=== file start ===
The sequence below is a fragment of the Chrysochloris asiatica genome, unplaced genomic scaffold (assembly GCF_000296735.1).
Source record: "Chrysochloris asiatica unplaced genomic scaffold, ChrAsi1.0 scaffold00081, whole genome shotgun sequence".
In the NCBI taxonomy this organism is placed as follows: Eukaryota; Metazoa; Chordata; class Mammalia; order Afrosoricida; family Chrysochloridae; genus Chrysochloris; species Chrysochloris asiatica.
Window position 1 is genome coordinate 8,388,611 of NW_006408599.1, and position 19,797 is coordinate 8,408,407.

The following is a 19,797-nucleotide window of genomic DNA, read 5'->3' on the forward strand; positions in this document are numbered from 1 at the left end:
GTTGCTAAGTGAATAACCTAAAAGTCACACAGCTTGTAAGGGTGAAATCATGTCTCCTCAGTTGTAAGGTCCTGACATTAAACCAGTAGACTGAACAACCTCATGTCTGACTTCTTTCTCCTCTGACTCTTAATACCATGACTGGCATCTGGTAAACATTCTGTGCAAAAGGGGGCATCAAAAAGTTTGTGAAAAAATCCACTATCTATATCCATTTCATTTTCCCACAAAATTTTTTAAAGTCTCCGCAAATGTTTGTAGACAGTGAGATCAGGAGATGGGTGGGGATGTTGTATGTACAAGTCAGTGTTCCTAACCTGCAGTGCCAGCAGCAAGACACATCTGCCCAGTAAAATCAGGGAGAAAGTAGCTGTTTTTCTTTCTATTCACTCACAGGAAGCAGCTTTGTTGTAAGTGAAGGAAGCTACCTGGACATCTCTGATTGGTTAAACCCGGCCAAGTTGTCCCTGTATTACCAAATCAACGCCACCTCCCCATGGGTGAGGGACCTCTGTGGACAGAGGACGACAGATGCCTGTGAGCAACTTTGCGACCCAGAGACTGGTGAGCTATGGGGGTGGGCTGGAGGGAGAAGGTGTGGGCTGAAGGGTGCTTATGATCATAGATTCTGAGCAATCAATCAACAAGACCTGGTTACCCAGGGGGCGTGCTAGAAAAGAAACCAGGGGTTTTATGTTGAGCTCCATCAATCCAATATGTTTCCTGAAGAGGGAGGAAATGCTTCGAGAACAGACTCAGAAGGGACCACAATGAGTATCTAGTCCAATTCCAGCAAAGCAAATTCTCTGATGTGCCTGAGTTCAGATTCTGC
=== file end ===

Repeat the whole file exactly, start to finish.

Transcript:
The sequence below is a fragment of the Chrysochloris asiatica genome, unplaced genomic scaffold (assembly GCF_000296735.1).
Source record: "Chrysochloris asiatica unplaced genomic scaffold, ChrAsi1.0 scaffold00081, whole genome shotgun sequence".
In the NCBI taxonomy this organism is placed as follows: Eukaryota; Metazoa; Chordata; class Mammalia; order Afrosoricida; family Chrysochloridae; genus Chrysochloris; species Chrysochloris asiatica.
Window position 1 is genome coordinate 8,388,611 of NW_006408599.1, and position 19,797 is coordinate 8,408,407.

The following is a 19,797-nucleotide window of genomic DNA, read 5'->3' on the forward strand; positions in this document are numbered from 1 at the left end:
GTTGCTAAGTGAATAACCTAAAAGTCACACAGCTTGTAAGGGTGAAATCATGTCTCCTCAGTTGTAAGGTCCTGACATTAAACCAGTAGACTGAACAACCTCATGTCTGACTTCTTTCTCCTCTGACTCTTAATACCATGACTGGCATCTGGTAAACATTCTGTGCAAAAGGGGGCATCAAAAAGTTTGTGAAAAAATCCACTATCTATATCCATTTCATTTTCCCACAAAATTTTTTAAAGTCTCCGCAAATGTTTGTAGACAGTGAGATCAGGAGATGGGTGGGGATGTTGTATGTACAAGTCAGTGTTCCTAACCTGCAGTGCCAGCAGCAAGACACATCTGCCCAGTAAAATCAGGGAGAAAGTAGCTGTTTTTCTTTCTATTCACTCACAGGAAGCAGCTTTGTTGTAAGTGAAGGAAGCTACCTGGACATCTCTGATTGGTTAAACCCGGCCAAGTTGTCCCTGTATTACCAAATCAACGCCACCTCCCCATGGGTGAGGGACCTCTGTGGACAGAGGACGACAGATGCCTGTGAGCAACTTTGCGACCCAGAGACTGGTGAGCTATGGGGGTGGGCTGGAGGGAGAAGGTGTGGGCTGAAGGGTGCTTATGATCATAGATTCTGAGCAATCAATCAACAAGACCTGGTTACCCAGGGGGCGTGCTAGAAAAGAAACCAGGGGTTTTATGTTGAGCTCCATCAATCCAATATGTTTCCTGAAGAGGGAGGAAATGCTTCGAGAACAGACTCAGAAGGGACCACAATGAGTATCTAGTCCAATTCCAGCAAAGCAAATTCTCTGATGTGCCTGAGTTCAGATTCTGC